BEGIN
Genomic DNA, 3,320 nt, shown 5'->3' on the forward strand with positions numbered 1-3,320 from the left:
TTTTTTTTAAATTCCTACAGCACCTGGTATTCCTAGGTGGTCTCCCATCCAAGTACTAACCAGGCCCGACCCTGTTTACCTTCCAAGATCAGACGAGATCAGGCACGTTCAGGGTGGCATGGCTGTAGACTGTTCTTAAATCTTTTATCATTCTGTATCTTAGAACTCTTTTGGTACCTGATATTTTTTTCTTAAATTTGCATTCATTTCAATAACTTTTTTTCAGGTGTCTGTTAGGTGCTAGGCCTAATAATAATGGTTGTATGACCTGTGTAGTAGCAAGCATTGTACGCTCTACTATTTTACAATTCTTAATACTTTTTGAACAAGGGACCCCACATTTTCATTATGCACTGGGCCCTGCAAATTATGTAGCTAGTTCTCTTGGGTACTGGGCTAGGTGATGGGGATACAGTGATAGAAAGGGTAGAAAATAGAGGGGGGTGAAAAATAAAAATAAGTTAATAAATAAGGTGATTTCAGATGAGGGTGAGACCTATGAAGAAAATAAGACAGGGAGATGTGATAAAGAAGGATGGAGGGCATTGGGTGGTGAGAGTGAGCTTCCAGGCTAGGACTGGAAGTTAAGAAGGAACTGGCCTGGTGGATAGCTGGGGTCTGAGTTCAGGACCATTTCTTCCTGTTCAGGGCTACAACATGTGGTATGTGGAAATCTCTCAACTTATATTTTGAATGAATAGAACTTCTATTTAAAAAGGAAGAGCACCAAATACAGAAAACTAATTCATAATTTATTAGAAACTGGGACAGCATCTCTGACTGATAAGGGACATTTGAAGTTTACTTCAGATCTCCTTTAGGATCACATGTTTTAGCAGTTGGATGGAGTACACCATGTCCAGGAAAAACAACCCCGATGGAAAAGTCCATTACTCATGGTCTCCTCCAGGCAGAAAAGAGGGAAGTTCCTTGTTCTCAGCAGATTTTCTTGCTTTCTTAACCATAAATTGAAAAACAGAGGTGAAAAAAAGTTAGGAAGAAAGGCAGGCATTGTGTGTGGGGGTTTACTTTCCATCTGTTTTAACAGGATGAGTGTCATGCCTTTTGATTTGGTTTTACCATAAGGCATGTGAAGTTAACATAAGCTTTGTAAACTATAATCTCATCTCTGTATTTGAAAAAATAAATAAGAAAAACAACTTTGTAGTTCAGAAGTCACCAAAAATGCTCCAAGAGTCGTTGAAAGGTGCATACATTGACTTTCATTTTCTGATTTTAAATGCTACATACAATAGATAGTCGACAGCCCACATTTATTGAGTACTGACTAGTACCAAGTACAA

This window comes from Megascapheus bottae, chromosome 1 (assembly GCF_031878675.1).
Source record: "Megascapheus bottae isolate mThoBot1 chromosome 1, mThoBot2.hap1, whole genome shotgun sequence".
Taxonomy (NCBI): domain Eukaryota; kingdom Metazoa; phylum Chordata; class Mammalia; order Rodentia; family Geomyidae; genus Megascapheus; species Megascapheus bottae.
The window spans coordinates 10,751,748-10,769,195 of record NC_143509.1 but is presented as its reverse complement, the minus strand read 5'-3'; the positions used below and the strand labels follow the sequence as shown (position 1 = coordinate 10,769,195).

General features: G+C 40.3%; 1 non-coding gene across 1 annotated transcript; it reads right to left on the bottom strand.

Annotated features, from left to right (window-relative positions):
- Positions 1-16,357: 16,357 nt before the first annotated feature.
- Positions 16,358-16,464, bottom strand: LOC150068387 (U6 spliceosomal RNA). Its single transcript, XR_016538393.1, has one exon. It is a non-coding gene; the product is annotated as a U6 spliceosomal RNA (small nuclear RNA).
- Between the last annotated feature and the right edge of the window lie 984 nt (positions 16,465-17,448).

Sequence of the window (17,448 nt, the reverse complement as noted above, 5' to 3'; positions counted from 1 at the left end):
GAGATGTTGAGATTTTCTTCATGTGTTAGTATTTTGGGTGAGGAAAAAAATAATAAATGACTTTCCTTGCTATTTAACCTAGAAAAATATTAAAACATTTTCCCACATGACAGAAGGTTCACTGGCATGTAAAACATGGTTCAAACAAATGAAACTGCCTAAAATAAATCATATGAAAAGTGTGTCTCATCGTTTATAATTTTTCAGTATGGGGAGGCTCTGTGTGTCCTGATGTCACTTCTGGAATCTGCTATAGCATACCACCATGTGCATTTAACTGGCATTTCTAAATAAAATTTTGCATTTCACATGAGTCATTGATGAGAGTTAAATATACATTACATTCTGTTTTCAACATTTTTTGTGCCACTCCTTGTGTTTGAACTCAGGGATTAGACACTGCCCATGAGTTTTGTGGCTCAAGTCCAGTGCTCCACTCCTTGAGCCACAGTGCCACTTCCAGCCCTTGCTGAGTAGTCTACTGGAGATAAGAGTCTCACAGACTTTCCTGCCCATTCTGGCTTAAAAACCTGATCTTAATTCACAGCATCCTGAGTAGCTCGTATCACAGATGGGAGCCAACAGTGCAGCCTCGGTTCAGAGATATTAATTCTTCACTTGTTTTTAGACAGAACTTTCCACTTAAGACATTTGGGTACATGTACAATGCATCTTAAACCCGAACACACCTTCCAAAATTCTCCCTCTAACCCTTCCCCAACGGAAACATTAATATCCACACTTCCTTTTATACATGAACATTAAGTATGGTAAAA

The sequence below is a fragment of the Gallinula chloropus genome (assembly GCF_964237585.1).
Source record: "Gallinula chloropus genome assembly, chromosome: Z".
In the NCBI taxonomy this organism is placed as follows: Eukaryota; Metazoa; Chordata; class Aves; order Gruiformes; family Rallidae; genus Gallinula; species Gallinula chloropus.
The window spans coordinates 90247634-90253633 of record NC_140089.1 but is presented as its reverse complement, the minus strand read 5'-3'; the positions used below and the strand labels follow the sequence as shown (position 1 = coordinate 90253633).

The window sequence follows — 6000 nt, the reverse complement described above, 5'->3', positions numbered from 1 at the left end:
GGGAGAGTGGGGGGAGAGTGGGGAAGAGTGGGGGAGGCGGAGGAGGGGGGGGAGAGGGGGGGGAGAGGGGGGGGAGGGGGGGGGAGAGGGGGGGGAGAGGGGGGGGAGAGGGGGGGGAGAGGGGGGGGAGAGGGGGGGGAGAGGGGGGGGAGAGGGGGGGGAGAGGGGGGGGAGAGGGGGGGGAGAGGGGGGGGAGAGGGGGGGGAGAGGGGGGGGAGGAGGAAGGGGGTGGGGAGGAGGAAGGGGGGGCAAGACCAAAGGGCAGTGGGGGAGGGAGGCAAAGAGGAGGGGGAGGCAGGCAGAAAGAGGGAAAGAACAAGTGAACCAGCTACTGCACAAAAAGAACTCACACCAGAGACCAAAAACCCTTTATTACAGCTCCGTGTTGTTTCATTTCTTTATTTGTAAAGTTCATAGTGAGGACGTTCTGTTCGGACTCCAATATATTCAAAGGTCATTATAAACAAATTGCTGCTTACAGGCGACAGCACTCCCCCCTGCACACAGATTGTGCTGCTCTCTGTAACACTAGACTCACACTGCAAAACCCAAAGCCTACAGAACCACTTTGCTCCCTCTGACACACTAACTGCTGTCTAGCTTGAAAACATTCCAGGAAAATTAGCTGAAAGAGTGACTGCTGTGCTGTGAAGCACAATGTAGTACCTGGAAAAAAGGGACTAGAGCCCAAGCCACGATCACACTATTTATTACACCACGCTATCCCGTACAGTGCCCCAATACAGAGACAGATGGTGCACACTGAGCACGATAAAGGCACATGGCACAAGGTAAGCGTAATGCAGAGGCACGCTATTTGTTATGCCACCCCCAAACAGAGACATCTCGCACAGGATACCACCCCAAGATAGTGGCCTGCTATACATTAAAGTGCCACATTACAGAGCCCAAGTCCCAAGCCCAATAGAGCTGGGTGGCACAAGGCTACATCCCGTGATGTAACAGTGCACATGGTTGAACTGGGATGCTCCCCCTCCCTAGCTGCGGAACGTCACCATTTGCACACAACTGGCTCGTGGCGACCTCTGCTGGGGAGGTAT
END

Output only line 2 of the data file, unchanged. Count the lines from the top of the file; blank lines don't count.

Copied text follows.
TTTTTTTTAAATTCCTACAGCACCTGGTATTCCTAGGTGGTCTCCCATCCAAGTACTAACCAGGCCCGACCCTGTTTACCTTCCAAGATCAGACGAGATCAGGCACGTTCAGGGTGGCATGGCTGTAGACTGTTCTTAAATCTTTTATCATTCTGTATCTTAGAACTCTTTTGGTACCTGATATTTTTTTCTTAAATTTGCATTCATTTCAATAACTTTTTTTCAGGTGTCTGTTAGGTGCTAGGCCTAATAATAATGGTTGTATGACCTGTGTAGTAGCAAGCATTGTACGCTCTACTATTTTACAATTCTTAATACTTTTTGAACAAGGGACCCCACATTTTCATTATGCACTGGGCCCTGCAAATTATGTAGCTAGTTCTCTTGGGTACTGGGCTAGGTGATGGGGATACAGTGATAGAAAGGGTAGAAAATAGAGGGGGGTGAAAAATAAAAATAAGTTAATAAATAAGGTGATTTCAGATGAGGGTGAGACCTATGAAGAAAATAAGACAGGGAGATGTGATAAAGAAGGATGGAGGGCATTGGGTGGTGAGAGTGAGCTTCCAGGCTAGGACTGGAAGTTAAGAAGGAACTGGCCTGGTGGATAGCTGGGGTCTGAGTTCAGGACCATTTCTTCCTGTTCAGGGCTACAACATGTGGTATGTGGAAATCTCTCAACTTATATTTTGAATGAATAGAACTTCTATTTAAAAAGGAAGAGCACCAAATACAGAAAACTAATTCATAATTTATTAGAAACTGGGACAGCATCTCTGACTGATAAGGGACATTTGAAGTTTACTTCAGATCTCCTTTAGGATCACATGTTTTAGCAGTTGGATGGAGTACACCATGTCCAGGAAAAACAACCCCGATGGAAAAGTCCATTACTCATGGTCTCCTCCAGGCAGAAAAGAGGGAAGTTCCTTGTTCTCAGCAGATTTTCTTGCTTTCTTAACCATAAATTGAAAAACAGAGGTGAAAAAAAGTTAGGAAGAAAGGCAGGCATTGTGTGTGGGGGTTTACTTTCCATCTGTTTTAACAGGATGAGTGTCATGCCTTTTGATTTGGTTTTACCATAAGGCATGTGAAGTTAACATAAGCTTTGTAAACTATAATCTCATCTCTGTATTTGAAAAAATAAATAAGAAAAACAACTTTGTAGTTCAGAAGTCACCAAAAATGCTCCAAGAGTCGTTGAAAGGTGCATACATTGACTTTCATTTTCTGATTTTAAATGCTACATACAATAGATAGTCGACAGCCCACATTTATTGAGTACTGACTAGTACCAAGTACAA